a switch controller connected to said switch network and operative to connect said first pump capacitor terminal to said supply source for conduction of charge therefrom in a first switching phase, and to connect said second pump capacitor terminal to said reservoir capacitor for conduction of charge thereto in a second switching phase, and to thereby produce a regulated output voltage across the reservoir capacitor of opposite sense to that of said supply source,
said switch controller producing at least one switch control signal that is varied continuously as a function of the difference between the output voltage of the charge pump and a fixed reference voltage and employing said continuously varied switch control signal to modulate the control terminal of said at least one transistor connected as a pass transistor.
13. A self-regulated charge pump voltage doubler disposable between an electrical supply source and a load circuit, comprising:
a transistor switch network including at least two pairs of transistors, with at least one of said transistors connected as a pass transistor,
a reservoir capacitor connected to supply a load voltage to a load circuit,
a pump capacitor having first and second terminals and having connections to said switch network, and
a switch controller connected to said switch network and operative to connect said first pump capacitor terminal to said supply source for conduction of charge therefrom in a first switching phase, and to connect said first pump capacitor terminal to said reservoir capacitor and said second pump capacitor terminal to said supply source in a second switching phase, to thereby produce a regulated output voltage across the reservoir capacitor of the same sense as, but of greater magnitude than, that of said supply source,
said switch controller producing at least one switch control signal that is varied continuously as a function of the difference between the output voltage of the charge pump and a fixed reference voltage and employing said continuously varied switch control signal to modulate the control terminal of said at least one transistor connected as a pass transistor.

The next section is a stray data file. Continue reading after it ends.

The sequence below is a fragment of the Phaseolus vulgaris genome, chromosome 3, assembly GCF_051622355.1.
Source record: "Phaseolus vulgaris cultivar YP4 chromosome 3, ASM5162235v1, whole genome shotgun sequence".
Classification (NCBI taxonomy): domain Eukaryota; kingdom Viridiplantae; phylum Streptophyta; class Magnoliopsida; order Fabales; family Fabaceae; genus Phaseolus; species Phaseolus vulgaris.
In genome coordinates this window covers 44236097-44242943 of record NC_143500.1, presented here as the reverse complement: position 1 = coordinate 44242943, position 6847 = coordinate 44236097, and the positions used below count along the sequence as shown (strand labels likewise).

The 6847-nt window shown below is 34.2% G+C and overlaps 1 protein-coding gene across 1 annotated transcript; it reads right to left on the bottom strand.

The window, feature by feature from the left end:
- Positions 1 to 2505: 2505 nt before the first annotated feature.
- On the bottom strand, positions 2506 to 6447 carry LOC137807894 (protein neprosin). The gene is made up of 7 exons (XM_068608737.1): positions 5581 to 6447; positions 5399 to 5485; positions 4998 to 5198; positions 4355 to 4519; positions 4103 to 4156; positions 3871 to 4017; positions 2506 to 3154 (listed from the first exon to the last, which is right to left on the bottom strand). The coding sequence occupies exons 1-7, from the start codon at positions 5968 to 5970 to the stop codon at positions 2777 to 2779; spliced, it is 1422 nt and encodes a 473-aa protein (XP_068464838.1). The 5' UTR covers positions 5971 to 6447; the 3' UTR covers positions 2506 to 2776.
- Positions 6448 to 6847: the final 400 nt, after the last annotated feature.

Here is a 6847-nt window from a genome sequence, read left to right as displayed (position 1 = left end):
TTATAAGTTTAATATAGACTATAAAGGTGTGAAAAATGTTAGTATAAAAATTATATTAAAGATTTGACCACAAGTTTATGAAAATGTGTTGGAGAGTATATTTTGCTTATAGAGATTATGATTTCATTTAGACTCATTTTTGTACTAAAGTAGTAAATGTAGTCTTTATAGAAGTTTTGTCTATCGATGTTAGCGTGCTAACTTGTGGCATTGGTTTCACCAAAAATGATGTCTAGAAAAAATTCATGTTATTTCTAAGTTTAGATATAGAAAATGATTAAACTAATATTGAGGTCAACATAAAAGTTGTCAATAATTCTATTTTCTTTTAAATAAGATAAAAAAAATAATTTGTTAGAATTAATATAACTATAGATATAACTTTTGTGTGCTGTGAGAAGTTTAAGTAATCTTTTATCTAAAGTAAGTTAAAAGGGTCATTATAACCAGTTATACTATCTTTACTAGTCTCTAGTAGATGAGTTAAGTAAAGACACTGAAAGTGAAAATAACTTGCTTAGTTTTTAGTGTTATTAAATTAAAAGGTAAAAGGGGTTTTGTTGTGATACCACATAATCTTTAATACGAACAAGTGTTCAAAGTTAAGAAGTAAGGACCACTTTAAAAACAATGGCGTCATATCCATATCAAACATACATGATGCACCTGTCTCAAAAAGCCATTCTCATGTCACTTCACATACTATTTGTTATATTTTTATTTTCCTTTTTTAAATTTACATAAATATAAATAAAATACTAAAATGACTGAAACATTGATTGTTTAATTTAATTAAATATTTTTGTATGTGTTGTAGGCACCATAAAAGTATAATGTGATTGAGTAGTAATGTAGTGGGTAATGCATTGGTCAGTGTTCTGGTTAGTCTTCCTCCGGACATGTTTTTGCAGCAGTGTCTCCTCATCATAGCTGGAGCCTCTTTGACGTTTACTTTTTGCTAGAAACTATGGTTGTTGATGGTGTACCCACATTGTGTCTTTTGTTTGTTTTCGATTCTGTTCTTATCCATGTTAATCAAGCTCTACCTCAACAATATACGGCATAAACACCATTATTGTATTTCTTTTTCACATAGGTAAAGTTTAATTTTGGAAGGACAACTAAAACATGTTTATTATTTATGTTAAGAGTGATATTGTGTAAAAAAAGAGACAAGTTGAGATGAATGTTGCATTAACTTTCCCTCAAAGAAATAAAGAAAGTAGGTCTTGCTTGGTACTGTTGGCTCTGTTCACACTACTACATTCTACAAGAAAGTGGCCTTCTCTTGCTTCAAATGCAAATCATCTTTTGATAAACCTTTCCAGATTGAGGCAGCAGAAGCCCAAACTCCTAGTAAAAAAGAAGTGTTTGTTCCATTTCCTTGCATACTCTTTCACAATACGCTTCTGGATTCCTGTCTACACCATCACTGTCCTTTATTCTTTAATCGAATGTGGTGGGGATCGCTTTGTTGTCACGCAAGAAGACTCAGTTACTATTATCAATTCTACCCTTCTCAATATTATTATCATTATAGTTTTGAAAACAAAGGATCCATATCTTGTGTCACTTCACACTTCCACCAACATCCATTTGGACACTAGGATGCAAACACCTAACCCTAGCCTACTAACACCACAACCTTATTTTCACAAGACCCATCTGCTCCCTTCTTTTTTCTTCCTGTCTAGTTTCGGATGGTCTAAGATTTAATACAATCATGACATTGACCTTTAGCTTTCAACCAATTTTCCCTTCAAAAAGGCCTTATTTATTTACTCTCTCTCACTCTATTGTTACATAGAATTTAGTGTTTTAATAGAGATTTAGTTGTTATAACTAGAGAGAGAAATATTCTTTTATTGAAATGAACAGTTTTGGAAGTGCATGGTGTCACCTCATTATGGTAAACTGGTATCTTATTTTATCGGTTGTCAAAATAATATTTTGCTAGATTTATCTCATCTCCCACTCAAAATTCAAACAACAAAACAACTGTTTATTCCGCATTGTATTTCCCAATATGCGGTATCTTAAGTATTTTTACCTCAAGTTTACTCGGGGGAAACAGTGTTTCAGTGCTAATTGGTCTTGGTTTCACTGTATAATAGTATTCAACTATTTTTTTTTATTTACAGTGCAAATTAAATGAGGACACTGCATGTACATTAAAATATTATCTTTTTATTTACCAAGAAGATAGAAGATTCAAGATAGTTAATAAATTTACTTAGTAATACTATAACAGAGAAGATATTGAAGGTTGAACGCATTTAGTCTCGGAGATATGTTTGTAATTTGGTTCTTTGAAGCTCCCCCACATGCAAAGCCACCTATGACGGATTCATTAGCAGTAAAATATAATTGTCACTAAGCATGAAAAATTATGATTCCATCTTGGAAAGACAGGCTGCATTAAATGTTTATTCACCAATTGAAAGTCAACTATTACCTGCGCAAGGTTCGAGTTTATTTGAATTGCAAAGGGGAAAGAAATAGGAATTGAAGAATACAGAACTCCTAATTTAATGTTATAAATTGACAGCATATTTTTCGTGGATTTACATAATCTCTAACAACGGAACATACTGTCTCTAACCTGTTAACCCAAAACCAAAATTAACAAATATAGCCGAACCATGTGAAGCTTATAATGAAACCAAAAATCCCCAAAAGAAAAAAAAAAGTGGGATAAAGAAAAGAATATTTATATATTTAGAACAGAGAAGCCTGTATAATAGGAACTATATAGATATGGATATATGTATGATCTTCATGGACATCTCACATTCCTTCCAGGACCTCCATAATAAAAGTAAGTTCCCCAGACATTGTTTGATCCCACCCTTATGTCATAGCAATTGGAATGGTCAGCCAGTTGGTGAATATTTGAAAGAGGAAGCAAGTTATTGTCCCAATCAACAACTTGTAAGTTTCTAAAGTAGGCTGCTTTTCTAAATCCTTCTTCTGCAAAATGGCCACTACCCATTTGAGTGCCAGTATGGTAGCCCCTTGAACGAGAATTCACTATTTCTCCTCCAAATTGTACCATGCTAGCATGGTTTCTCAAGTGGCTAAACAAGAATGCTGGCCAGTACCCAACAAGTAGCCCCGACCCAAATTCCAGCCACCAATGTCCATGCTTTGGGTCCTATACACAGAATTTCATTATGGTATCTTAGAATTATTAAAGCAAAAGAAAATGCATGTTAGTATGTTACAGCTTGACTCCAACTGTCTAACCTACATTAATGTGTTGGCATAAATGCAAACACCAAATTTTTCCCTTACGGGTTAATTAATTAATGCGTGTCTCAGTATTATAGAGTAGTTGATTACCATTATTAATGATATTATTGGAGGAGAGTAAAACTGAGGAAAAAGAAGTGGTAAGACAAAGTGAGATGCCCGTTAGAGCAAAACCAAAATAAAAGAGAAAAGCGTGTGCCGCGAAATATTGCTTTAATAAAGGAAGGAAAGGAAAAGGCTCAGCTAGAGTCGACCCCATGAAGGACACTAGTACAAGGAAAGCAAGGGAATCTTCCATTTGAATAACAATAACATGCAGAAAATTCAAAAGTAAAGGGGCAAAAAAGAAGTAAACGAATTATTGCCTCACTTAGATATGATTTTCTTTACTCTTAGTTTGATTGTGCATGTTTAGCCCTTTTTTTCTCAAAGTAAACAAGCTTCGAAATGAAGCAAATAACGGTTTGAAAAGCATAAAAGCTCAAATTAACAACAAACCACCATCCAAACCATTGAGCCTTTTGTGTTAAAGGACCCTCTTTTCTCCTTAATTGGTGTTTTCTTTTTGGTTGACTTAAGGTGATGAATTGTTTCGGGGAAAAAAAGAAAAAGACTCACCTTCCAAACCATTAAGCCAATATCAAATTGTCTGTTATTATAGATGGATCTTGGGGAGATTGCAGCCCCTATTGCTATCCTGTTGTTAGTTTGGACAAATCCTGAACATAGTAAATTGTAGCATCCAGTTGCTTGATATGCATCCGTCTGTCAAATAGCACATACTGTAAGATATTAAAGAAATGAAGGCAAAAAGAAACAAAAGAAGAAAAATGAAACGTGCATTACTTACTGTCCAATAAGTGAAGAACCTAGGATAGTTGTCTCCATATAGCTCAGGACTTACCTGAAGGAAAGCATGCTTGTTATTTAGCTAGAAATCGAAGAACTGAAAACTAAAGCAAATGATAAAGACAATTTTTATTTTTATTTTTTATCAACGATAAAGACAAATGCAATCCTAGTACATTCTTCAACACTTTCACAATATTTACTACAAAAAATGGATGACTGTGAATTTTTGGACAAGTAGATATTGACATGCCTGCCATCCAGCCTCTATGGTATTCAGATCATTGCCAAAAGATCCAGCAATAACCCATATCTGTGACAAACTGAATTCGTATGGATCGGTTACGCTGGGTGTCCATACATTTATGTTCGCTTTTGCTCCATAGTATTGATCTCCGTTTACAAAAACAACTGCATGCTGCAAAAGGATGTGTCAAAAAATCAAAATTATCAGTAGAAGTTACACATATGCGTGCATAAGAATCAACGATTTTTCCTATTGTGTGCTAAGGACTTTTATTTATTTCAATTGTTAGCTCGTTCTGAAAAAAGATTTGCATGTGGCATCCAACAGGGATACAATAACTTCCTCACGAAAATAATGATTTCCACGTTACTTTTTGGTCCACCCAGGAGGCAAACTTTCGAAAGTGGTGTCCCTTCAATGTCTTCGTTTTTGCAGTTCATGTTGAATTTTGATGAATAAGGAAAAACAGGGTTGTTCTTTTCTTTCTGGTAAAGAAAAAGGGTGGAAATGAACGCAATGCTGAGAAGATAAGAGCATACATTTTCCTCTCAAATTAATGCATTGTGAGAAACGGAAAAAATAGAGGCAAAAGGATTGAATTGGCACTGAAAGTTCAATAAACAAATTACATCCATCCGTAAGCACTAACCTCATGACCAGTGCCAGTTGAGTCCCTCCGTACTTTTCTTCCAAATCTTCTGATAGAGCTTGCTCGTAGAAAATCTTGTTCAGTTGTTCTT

14. An electronic processing system, comprising:
an electrical power source,
a power converter connected to the power source to provide electrical power at a first voltage level,
first load circuitry which is operative at said first voltage level and is connected to receive power from the power converter at said first voltage level,
second load circuitry which requires power at a second voltage level which is different from the first voltage level, and
a self-regulated charge pump connected to receive power from the power converter and to supply power at said second voltage level to said second load circuitry, said self regulated charge pump comprising:
a transistor switch network including at least two pairs of transistors, with at least one of said transistors connected as a pass transistor,
a reservoir capacitor connected to supply a load voltage to a load circuit,
a pump capacitor having connected to supply charge to the reservoir capacitor, and
a switch controller connected to said switch network and operative to isolate said pump capacitor from said reservoir capacitor in a first switching phase and to connect the pump capacitor to charge the reservoir capacitor in a second switching phase, and to thereby produce a regulated output voltage across the reservoir capacitor,
said switch controller producing at least one switch control signal that is varied continuously as a function of the difference between the output voltage of the charge pump and a fixed reference voltage, said switch controller further being connected to conduct electrical charge between a supply source and said pump capacitor in said first switching phase and to conduct electrical charge between said pump capacitor and said reservoir capacitor in said second switching phase, and to employ the continuously variable switch control signal to modulate the control terminal of said at least one pass transistor.
15. The electronic processing system of claim 14, wherein a processor is connected to obtain power from said power converter.
16. The electronic processing system of claim 15, wherein said processor is additionally connected to obtain power from said charge pump.
17. The electronic processing system of claim 14, wherein the second load circuitry includes circuitry for sensing a physical phenomenon.
18. The electronic processing system of claim 17, wherein the sensing circuitry comprises temperature sensing circuitry.
19. The electronic processing system of claim 17, wherein the sensing circuitry comprises voltage sensing circuitry.
20. The electronic processing system of claim 14, wherein the second load circuitry is connected to receive power from both the power converter and the charge pump.
21. The electronic processing system of claim 20, wherein the second load circuitry comprises a pre-amplifier.
22. The electronic processing system of claim 20 wherein the second load circuitry operates from bipolar supply voltages.
Description
BACKGROUND OF THE INVENTION

1. Field of the Invention

The invention relates to the field of electronic systems which require power at more than one voltage, especially those systems for which the majority of the power consumed is at one standard voltage level and the remaining power requirement, at a different voltage level.

2. Description of the Related Art